Litres Baner
Название книги:

Hunting Zero

Джек Марс
Hunting Zero



Jack Mars

Jack Mars is the USA Today bestselling author of the LUKE STONE thriller series, which includes seven books. He is also the author of the new FORGING OF LUKE STONE prequel series, comprising three books (and counting); and of the AGENT ZERO spy thriller series, comprising six books (and counting).

Jack loves to hear from you, so please feel free to visit to join the email list, receive a free book, receive free giveaways, connect on Facebook and Twitter, and stay in touch!

Copyright © 2019 by Jack Mars. All rights reserved. Except as permitted under the U.S. Copyright Act of 1976, no part of this publication may be reproduced, distributed or transmitted in any form or by any means, or stored in a database or retrieval system, without the prior permission of the author. This ebook is licensed for your personal enjoyment only. This ebook may not be re-sold or given away to other people. If you would like to share this book with another person, please purchase an additional copy for each recipient. If you’re reading this book and did not purchase it, or it was not purchased for your use only, then please return it and purchase your own copy. Thank you for respecting the hard work of this author. This is a work of fiction. Names, characters, businesses, organizations, places, events, and incidents either are the product of the author’s imagination or are used fictionally. Any resemblance to actual persons, living or dead, is entirely coincidental.















AGENT ZERO (Book #1)




FILE ZERO (Book #5)


Agent Zero – Book 2 Summary (recap sheet to be included in book 3)
Samples of an ancient, deadly virus are stolen from Siberia and unleashed in Spain, killing hundreds in hours. Though his memory as a CIA agent is still fragmented, Agent Zero is reinstated to help find and secure the virus before a terrorist organization can release it in the United States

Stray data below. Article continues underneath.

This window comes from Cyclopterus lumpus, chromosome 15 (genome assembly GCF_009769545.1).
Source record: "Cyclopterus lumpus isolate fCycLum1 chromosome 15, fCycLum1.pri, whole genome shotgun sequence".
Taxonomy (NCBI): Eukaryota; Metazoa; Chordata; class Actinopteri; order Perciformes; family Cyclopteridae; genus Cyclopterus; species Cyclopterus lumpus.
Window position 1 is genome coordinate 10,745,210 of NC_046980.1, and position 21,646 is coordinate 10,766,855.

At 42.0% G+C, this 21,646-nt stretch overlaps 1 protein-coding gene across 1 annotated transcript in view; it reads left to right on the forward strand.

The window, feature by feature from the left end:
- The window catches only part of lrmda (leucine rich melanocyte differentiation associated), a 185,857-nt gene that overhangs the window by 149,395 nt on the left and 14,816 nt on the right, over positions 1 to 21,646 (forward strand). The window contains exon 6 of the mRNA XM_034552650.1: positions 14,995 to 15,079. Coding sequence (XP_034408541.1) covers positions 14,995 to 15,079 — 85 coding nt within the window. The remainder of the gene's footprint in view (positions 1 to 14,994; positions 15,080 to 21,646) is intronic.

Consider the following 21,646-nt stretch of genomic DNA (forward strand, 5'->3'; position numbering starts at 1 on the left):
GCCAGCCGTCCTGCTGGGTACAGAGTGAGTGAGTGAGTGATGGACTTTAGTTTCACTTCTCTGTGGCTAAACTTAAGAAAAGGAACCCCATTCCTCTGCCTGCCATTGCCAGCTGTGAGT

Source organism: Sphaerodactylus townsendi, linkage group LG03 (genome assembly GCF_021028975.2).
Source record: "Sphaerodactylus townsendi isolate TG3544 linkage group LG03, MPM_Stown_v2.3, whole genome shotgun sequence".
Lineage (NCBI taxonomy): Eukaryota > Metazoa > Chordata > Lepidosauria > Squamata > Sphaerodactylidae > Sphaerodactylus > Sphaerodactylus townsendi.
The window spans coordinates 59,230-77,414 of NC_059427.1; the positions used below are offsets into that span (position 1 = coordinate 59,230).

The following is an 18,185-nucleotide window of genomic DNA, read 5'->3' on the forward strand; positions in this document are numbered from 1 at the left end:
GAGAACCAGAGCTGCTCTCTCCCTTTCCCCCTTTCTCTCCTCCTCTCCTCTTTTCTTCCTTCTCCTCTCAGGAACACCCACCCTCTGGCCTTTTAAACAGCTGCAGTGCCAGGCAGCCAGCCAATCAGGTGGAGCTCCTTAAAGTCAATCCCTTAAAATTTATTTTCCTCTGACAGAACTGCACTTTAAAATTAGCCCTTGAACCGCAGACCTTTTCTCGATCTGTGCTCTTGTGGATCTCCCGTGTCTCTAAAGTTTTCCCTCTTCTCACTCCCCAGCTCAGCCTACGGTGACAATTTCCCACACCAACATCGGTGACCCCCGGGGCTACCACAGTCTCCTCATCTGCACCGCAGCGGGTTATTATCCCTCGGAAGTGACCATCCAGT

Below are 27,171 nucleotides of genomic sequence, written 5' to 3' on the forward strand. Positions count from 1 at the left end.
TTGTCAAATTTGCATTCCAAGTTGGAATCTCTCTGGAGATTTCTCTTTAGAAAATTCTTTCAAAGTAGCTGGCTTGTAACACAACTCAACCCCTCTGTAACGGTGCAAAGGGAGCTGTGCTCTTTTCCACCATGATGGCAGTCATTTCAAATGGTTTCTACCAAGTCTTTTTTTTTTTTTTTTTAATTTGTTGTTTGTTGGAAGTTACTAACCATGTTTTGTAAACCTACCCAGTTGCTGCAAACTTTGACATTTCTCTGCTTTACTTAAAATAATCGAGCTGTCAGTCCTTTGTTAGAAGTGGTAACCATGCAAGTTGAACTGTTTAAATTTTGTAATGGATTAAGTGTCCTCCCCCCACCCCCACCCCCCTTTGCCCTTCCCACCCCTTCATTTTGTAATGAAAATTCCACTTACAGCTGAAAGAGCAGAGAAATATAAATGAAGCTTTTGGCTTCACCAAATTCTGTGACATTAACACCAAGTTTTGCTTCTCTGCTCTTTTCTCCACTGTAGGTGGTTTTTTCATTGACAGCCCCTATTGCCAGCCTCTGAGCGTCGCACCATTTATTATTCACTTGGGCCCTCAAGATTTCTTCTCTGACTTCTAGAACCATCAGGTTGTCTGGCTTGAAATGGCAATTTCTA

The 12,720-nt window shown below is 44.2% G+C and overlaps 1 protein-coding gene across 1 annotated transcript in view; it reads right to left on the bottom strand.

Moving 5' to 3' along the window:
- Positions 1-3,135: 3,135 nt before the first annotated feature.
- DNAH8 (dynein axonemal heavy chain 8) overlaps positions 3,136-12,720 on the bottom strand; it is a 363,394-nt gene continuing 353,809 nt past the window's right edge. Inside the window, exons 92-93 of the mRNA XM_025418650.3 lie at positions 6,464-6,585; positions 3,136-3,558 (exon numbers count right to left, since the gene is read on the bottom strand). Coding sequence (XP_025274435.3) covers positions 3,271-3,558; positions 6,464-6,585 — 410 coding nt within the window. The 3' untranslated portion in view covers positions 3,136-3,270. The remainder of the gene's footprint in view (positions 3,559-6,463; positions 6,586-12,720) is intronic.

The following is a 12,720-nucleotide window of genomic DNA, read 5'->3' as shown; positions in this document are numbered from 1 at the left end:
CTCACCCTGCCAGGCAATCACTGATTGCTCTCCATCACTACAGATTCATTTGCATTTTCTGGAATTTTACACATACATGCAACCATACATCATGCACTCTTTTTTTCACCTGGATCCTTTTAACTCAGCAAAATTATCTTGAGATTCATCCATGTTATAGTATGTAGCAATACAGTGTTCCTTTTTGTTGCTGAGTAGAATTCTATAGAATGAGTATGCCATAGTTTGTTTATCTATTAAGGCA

Agent Zero: More memories of his former life as a CIA agent have returned to him, most notably that of a clandestine plot by the American government to initiate a pre-planned war for insidious motivations. The details of what he knew two years ago are muddied and faded, but before he had the chance to dig further he returned home to discover that his two daughters had been kidnapped from their home.

Maya and Sara Lawson: While their father was away, the girls were under the watchful eye of Mr. Thompson, their neighbor and a retired CIA operative. When the assassin Rais broke in, Thompson did his best to fend him off but was ultimately killed, and Maya and Sara were taken.

Agent Maria Johansson: Once again Maria proved an indispensable ally when she helped to secure the smallpox virus from being released. Though her newfound relationship with Kent borders on the romantic, she has secrets of her own, having met with a mysterious Ukrainian operative in the airport at Kiev to discuss where Agent Zero’s allegiances lie.

Rais: After being beaten and left for dead in Switzerland, Rais recovered for several weeks in a hospital under guard and handcuffs. With nothing but time on his hands, he engineered not only a daring and bloody escape, but also managed to abscond to the US before international borders were shut down due to the virus. From there it was not difficult to find the Lawson home, kill the old man, and kidnap Agent Zero’s two teenage daughters.

Agent John Watson: As part of the team sent to secure the smallpox virus, Watson made it abundantly clear that he has a distaste for Agent Zero’s daredevil tactics. Nevertheless, after their success in stopping Imam Khalil, the two reached an understanding and a mutual respect.

Assistant Director Ashleigh Riker: A former intelligence officer who has worked her way up the chain to Special Operations Group, Riker works directly under Deputy Director Shawn Cartwright on the op to secure the virus. She does not mask her disdain for Agent Zero and the license the agency gives him. After another agent attacked Zero unprovoked, he began to suspect that Riker might be in on the conspiracy—and therefore not to be trusted.


At age sixteen, Maya Lawson was mostly certain she was going to die soon.

She sat in the backseat of a large-cabbed pickup truck as it barreled down I-95, heading south through Virginia. Her legs still felt weak from the trauma and terror of what she had experienced barely more than an hour earlier. She stared straight ahead impassively, her mouth slightly open in a shell-shocked, blank gaze.

The truck had belonged to her neighbor, Mr. Thompson. He was dead now, likely still lying in the tiled foyer of the Lawson home in Alexandria. The truck’s current driver was his murderer.